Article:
The Antonio Brown Saga, For People Who Don't Watch Football

The Antonio Brown Saga, For People Who Don't Watch Football

I'm going to tell you a joke. Antonio Brown was a Pittsburgh Steeler, until he suddenly didn't want to be one anymore. So the Steelers traded him to the Oakland Raiders. But Brown didn't want to go to the Raiders; he wanted to be a New England Patriot. This set the stage for one of the most ridiculous summers a player in any sport has ever had.

Antonio's wacky summer began, innocently enough, with a frostbitten foot. Apparently, using a cryotherapy machine without proper footwear will turn your feet into a pile of splintered wood. It was a weird standalone story that, looking back, was just an amuse-bouche before the lavish meal of lunacy to come. (If you ingested poison and need to vomit, click this link to look at the pictures of his disgusting rotting feet.)

Brown threw a fit when the NFL made him wear a newer, safer helmet that would lessen the chance of his brain turning into delectable beef stew. So he threatened to quit football forever if he wasn't allowed to take shots to the head wearing headgear that was virtually no different than those novelty helmets you eat soft serve out of at sporting events.

He eventually acquiesced and showed up to practice with the new helmet. But it was actually the old helmet hand-painted (terribly) in the Raiders' colors, because he's an incorrigible Little Rascals-esque scamp who always has wild ideas on how to get himself out of a pickle.

Pissed about getting fined for missing two practices, Brown nearly got into a fistfight with the team's general manager and called him a "cracker." By this point, a suspension is obvious, right? Well, see, Brown is one of the greatest wide receivers the NFL has ever seen. The NFL is filled with craven meatheads who'd rather win than possess any standards, so it makes sense that after a frozen foot, a weird helmet hissy fit, and an attempt to fight his boss, the Raiders still wanted Brown to play in their first game of the season. Antonio Brown is so good at football that he threatened to beat up his boss, and the boss was like, "I'll see you at work on Monday."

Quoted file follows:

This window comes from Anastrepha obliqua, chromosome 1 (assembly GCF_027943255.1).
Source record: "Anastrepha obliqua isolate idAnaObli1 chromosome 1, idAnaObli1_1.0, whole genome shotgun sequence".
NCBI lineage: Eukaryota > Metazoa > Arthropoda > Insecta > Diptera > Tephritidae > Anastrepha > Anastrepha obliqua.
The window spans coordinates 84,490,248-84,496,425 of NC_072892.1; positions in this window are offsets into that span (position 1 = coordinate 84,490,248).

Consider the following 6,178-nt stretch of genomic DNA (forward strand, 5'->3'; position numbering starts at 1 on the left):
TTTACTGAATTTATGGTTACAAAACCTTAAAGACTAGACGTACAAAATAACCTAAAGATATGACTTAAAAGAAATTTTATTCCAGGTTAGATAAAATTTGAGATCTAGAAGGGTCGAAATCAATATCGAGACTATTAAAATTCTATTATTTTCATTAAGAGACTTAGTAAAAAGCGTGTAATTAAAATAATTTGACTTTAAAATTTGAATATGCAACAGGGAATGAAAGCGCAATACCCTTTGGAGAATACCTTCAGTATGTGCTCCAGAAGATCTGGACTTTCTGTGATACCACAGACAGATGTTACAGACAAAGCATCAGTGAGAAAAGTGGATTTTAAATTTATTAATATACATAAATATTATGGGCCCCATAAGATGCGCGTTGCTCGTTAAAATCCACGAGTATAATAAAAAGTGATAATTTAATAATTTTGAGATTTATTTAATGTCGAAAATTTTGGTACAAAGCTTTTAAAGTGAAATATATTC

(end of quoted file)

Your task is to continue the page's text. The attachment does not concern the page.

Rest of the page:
Brown then released a seemingly self-made video with the production quality of a Nike ad.

The audio appears to be from a secretly recorded conversation between Brown and his head coach, Jon Gruden. Gruden is one of those aforementioned meatheads. As such, he thought someone secretly recording a call, which is very illegal in California, and turning it into a PR hype video was "awesome." Everyone in this story is the worst.

The Raiders stripped all of Brown's guaranteed money out of his contract. He formally requested a release on Instagram, and the Raiders mercifully let him go Saturday afternoon. (Given everything that's happened already, they probably tried to haggle him into at least playing the first half of Monday's game.)

And yet somehow, the story goes on. According to ESPN, at least some of this prima donna behavior was suggested by social media consultants and orchestrated by Brown with the specific intent of making him look like an unhinged idiot, so that the Raiders would have no choice but to release him. But why? All of this happened because the Steelers didn't want to trade Brown to the rival Patriots. And guess who extremely predictably swooped in to sign Antonio Brown hours after his release?

The New England Patriots. Ba-dum-tss.

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